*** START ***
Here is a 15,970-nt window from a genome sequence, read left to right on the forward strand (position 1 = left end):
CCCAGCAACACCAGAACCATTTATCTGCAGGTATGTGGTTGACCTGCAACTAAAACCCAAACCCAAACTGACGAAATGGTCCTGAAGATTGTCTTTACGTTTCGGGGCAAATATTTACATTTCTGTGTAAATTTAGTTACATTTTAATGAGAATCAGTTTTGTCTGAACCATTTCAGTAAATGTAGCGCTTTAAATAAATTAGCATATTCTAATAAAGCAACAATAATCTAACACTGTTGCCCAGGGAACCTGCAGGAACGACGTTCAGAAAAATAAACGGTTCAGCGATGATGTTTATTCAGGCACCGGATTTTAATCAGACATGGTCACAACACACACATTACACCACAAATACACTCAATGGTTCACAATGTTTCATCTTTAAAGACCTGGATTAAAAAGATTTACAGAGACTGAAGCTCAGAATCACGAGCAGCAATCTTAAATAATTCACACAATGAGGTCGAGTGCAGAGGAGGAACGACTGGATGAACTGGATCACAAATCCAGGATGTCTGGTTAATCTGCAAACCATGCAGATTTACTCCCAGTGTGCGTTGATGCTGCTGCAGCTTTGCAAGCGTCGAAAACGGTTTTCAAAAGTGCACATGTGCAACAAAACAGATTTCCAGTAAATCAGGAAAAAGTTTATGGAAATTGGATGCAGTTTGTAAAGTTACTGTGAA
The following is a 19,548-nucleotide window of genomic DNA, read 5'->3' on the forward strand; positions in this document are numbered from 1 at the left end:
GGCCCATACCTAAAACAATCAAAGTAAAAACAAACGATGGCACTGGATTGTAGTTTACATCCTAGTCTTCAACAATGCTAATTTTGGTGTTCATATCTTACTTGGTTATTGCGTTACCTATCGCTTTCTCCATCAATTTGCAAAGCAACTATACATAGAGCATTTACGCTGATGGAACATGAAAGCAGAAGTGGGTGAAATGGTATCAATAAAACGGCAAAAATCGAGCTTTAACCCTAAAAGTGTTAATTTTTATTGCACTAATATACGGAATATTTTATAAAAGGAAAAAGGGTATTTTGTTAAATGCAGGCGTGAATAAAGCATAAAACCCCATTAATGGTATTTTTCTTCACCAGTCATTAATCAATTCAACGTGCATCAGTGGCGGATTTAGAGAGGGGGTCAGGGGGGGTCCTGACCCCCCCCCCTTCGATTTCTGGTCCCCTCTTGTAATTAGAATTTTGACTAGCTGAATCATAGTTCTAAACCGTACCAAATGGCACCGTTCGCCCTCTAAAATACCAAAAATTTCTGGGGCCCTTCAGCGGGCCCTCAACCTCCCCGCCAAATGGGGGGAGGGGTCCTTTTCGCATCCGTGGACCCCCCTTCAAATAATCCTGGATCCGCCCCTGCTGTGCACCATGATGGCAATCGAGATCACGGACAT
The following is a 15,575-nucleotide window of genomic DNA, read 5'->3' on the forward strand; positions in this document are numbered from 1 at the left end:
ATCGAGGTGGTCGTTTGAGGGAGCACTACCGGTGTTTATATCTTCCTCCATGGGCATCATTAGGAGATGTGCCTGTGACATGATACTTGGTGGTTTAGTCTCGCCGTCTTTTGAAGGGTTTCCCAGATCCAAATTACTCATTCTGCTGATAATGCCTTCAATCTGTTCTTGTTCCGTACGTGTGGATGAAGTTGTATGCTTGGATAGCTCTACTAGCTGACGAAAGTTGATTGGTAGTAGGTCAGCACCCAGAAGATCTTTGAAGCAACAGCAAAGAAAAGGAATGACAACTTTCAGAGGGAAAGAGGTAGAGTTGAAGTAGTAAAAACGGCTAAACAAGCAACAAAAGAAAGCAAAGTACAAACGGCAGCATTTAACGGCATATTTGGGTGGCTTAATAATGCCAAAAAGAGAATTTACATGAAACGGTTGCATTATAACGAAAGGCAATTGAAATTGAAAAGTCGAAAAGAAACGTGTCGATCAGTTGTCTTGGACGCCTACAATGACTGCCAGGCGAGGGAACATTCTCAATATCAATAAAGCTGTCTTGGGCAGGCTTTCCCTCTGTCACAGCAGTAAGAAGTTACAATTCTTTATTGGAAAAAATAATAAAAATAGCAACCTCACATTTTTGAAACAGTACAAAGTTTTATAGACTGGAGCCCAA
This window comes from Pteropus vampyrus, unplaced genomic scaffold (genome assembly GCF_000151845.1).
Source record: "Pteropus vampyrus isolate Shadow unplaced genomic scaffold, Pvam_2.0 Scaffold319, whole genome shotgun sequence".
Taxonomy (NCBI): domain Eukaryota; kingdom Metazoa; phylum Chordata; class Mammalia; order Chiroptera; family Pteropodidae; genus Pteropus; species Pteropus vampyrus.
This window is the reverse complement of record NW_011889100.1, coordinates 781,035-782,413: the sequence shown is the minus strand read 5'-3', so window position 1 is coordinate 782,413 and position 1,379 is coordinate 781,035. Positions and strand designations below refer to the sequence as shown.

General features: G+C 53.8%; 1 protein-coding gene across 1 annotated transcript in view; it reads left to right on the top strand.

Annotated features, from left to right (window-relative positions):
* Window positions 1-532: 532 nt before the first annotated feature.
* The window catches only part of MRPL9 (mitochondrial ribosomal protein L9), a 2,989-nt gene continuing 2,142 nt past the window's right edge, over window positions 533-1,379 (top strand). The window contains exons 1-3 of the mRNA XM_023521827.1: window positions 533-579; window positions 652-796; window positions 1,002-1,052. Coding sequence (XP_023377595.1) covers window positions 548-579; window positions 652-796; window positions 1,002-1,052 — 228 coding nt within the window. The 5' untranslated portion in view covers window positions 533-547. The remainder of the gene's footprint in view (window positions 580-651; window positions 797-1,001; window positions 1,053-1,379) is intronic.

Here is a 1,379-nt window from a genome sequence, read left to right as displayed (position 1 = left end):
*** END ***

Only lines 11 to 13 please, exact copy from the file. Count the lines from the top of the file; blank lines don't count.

General features: G+C 53.8%; 1 protein-coding gene across 1 annotated transcript in view; it reads left to right on the top strand.

Annotated features, from left to right (window-relative positions):
* Window positions 1-532: 532 nt before the first annotated feature.